UAE police arrest Pakistan fugitive over graft scandal
Pakistan's fugitive former oil and gas chief has been arrested in Abu Dhabi on suspicion of embezzling $850 million in a scandal that could spark a criminal case against the prime minister, an official said Wednesday.
Tauqir Sadiq was arrested a week after Pakistan's top court ordered a case to be registered against Prime Minister Raja Pervez Ashraf over the matter, raising pressure on the government as it nears the end of its five-year term in office.
Sadiq is accused of taking $850 million in kickbacks and commissions while head of Pakistan's oil and gas regulatory authority between 2009 and 2011, at a time when Ashraf was water and power minister. Sadiq fled Pakistan last year.
The scandal is the latest standoff between Pakistan's judiciary and the civilian government, which have been at loggerheads for years.
"We can confirm his arrest. He has been detained in Abu Dhabi," said Zafar Iqbal, spokesman for Pakistan's anti-corruption National Accountability Bureau (NAB), which has been investigating the graft allegations.
Iqbal said that Sadiq could return to Pakistan "in the next few days" and "as soon as the legal formalities are complete".
On January 24, the court ordered a case to be registered against Ashraf, Interior Minister Rehman Malik and another member of the main ruling Pakistan People's Party over Sadiq's appointment in 2009 and absconding in 2012.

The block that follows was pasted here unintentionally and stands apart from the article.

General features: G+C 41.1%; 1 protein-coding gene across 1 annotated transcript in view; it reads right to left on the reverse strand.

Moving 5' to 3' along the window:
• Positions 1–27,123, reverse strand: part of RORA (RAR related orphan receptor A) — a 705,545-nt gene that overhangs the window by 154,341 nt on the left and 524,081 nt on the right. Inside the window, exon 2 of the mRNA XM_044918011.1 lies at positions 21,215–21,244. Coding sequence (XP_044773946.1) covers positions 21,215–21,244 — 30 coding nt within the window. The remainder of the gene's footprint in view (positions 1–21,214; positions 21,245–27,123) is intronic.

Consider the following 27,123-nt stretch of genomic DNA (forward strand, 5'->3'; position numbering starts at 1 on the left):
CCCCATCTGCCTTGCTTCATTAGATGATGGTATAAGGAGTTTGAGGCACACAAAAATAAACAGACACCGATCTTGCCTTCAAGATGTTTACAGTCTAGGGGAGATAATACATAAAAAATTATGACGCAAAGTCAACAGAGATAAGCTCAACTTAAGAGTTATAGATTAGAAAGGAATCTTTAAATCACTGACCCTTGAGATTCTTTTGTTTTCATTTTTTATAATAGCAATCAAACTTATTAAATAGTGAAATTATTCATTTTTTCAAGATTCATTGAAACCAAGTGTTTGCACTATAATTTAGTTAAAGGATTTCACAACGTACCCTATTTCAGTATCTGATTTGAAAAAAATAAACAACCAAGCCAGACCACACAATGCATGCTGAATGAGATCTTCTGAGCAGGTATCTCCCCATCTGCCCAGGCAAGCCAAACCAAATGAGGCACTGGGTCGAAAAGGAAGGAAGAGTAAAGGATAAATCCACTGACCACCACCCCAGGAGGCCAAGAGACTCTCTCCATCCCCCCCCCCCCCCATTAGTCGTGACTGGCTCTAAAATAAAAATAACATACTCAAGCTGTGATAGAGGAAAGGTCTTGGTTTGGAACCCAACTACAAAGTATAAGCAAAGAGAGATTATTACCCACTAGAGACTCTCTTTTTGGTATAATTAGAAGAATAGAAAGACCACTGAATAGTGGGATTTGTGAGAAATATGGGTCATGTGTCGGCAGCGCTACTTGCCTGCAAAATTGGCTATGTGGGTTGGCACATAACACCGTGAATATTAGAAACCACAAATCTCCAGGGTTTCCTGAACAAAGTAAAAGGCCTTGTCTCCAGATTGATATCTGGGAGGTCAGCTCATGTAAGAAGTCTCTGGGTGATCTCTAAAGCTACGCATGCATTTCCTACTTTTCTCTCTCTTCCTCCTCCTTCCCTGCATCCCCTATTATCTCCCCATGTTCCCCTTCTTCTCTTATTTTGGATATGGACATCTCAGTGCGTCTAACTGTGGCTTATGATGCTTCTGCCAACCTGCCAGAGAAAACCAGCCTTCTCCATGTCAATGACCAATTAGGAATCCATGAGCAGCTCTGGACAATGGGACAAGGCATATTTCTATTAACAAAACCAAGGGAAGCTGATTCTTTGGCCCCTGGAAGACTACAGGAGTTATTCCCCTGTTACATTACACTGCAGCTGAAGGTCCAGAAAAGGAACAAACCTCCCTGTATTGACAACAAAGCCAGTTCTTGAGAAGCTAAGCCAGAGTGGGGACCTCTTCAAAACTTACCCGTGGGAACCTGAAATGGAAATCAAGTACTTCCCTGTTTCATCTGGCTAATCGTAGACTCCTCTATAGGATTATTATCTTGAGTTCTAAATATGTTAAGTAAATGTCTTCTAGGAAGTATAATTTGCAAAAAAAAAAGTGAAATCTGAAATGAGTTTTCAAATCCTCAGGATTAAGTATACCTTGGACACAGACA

It is one of two corruption cases being heard by the Supreme Court dating back to Ashraf's tenure as water and power minister. Pakistan's top judge ordered Ashraf's arrest in the other case on January 15.
On Wednesday, the court also summoned NAB chairman Fasih Bokhari to appear Thursday over a letter he sent to President Asif Ali Zardari threatening to resign.
Chief Justice Iftikhar Muhammad Chaudhry said the document, which has been made public, amounts to "criticising and pressurising" the court.
In the letter, Bokhari accused the court of interfering in NAB investigations, particularly against politicians, and endangering the independence of their work.
Members of the government accuse judges of waging a politically motivated witch hunt against the administration, which in March 2013 will become the first elected civilian government in Pakistan to complete a full term in office.
In June last year, the Supreme Court sacked Ashraf's predecessor over his refusal to ask Switzerland to reopen corruption cases against President Asif Ali Zardari.